Some motherboard reviewers put a lot of weight into motherboard CPU, memory, and GPU benchmarks. But for me, CPU, memory, and GPU benchmarks on motherboards should be more about finding anomalies, and I do that at standard settings (4.5G in graphs). I believe that the system IO benchmarks on the next page are more important, and they do tend to differ more from one model to the next.

System IO Benchmarks

CrystalDiskMark SATA6G:

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CrystalDiskMark M.2:

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CrystalDiskMark USB 3.0:

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ixChariot Network Throughput:

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The GAMING Z170X must have some power savings enabled on the storage because results aren't as fast as I would expect, but are still good. The USB 3.0 performance is top notch on the reads, the fastest out of all of them. Network throughput on both the Killer and Intel NICs are also quite good.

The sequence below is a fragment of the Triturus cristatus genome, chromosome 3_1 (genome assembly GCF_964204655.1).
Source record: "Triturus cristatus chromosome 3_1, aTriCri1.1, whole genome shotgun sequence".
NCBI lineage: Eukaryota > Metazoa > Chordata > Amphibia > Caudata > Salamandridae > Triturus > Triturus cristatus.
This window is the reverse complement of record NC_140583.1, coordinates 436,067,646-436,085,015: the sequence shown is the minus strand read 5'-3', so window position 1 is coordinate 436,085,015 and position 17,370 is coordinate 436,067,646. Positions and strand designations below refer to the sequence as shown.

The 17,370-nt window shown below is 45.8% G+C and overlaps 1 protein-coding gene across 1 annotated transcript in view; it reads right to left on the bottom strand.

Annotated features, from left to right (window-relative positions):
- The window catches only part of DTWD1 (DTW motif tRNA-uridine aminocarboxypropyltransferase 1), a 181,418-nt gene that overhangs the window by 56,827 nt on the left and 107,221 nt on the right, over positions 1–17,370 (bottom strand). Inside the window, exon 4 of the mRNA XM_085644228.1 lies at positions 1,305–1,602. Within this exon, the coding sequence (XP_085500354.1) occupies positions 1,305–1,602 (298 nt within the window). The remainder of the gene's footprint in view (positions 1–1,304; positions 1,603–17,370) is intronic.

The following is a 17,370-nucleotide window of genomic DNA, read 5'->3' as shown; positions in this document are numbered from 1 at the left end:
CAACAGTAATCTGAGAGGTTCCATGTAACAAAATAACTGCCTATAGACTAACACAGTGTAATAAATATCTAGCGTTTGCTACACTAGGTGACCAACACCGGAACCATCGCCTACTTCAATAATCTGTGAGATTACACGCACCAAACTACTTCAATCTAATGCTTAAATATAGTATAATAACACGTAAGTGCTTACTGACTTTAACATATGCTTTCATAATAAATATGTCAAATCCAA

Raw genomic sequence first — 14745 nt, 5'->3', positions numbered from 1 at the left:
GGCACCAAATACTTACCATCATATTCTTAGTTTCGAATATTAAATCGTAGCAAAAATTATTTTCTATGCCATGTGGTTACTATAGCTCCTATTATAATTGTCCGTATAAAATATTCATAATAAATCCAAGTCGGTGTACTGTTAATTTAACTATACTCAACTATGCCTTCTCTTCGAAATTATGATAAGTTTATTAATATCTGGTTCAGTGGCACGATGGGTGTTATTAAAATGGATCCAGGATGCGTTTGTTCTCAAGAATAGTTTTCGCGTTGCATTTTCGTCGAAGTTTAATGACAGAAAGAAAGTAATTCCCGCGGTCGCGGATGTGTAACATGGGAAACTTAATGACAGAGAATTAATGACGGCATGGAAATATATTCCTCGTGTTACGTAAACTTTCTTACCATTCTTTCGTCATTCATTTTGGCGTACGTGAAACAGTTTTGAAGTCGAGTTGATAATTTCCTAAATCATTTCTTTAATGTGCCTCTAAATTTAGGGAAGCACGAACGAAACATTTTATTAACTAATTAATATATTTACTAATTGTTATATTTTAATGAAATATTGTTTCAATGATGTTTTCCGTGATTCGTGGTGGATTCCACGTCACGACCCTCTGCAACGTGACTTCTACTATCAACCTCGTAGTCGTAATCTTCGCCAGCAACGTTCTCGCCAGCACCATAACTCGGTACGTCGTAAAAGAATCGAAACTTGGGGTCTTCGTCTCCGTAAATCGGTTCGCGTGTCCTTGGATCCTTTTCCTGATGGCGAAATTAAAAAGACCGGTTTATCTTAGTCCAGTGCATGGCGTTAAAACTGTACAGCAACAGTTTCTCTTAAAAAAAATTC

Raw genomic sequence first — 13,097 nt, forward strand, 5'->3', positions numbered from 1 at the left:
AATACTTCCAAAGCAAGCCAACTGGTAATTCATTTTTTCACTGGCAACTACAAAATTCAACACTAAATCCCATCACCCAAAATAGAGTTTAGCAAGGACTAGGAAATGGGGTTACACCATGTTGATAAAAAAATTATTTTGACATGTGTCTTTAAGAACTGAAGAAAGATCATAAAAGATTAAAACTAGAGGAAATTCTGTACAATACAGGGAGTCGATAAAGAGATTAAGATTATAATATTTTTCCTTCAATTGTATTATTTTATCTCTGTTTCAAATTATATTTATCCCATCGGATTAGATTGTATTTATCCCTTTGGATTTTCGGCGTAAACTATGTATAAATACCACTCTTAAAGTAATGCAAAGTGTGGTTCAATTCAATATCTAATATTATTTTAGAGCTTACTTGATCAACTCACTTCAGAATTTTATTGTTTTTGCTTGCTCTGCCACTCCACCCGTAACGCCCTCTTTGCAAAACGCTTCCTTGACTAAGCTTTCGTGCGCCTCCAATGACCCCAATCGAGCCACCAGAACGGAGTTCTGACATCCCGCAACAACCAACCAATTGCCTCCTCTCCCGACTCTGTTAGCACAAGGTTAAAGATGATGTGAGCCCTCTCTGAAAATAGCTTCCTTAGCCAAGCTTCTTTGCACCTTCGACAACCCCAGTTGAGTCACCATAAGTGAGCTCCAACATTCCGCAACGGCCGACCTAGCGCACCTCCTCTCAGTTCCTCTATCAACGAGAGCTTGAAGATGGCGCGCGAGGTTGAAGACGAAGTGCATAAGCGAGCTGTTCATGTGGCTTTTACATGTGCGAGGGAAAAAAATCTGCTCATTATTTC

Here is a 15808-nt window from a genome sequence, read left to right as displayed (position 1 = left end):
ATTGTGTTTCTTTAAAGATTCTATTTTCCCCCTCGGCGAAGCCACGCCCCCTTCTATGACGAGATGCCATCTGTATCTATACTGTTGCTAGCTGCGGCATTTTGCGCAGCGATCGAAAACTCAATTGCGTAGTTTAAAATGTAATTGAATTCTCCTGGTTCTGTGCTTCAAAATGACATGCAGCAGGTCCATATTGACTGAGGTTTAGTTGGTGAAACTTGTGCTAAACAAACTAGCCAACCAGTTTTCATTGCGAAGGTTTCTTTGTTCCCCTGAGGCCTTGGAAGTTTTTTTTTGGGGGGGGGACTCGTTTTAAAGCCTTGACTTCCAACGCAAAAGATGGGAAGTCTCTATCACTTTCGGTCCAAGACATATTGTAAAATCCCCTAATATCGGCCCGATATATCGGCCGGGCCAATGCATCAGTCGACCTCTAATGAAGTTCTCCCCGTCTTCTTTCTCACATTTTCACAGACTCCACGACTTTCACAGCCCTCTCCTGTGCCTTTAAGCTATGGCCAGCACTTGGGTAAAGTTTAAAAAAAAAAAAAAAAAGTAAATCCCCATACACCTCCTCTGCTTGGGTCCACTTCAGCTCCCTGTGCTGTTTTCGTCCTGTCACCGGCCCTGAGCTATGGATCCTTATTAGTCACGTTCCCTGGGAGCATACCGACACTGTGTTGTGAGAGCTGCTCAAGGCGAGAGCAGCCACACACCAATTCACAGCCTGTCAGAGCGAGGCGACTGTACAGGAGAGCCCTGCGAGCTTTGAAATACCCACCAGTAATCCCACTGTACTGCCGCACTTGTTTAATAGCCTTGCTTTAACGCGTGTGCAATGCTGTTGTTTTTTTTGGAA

Audio RMAA 5.5:

I disable all audio features, set the correct bitrates, and then test the audio with a loopback test.

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I tested both the front output (CMedia) and the rear (Realtek).

Sound Judgment by Ear: Very Good to Excellent. Audio quality is very good and has some pretty cool features as well. There are five ratings for audio: 1. Problems, 2. Okay, 3. Acceptable, 4. Very good, 5. Excellent

Thermal Imaging and Power Consumption

System power usage measurement occurs at the AC/DC PSU (the Corsair AX1200i) which I have connected to another system to measure the test system. And, as a backup, I have a wall meter to verify. The CPU power measurement occurs through the 8-pin connector, which is hooked up to a Hall-effect IC, which measures current and puts out a voltage in proportion to the current. That voltage is logged by a National Instruments ADC, which logs the DC voltage level that I then convert into current.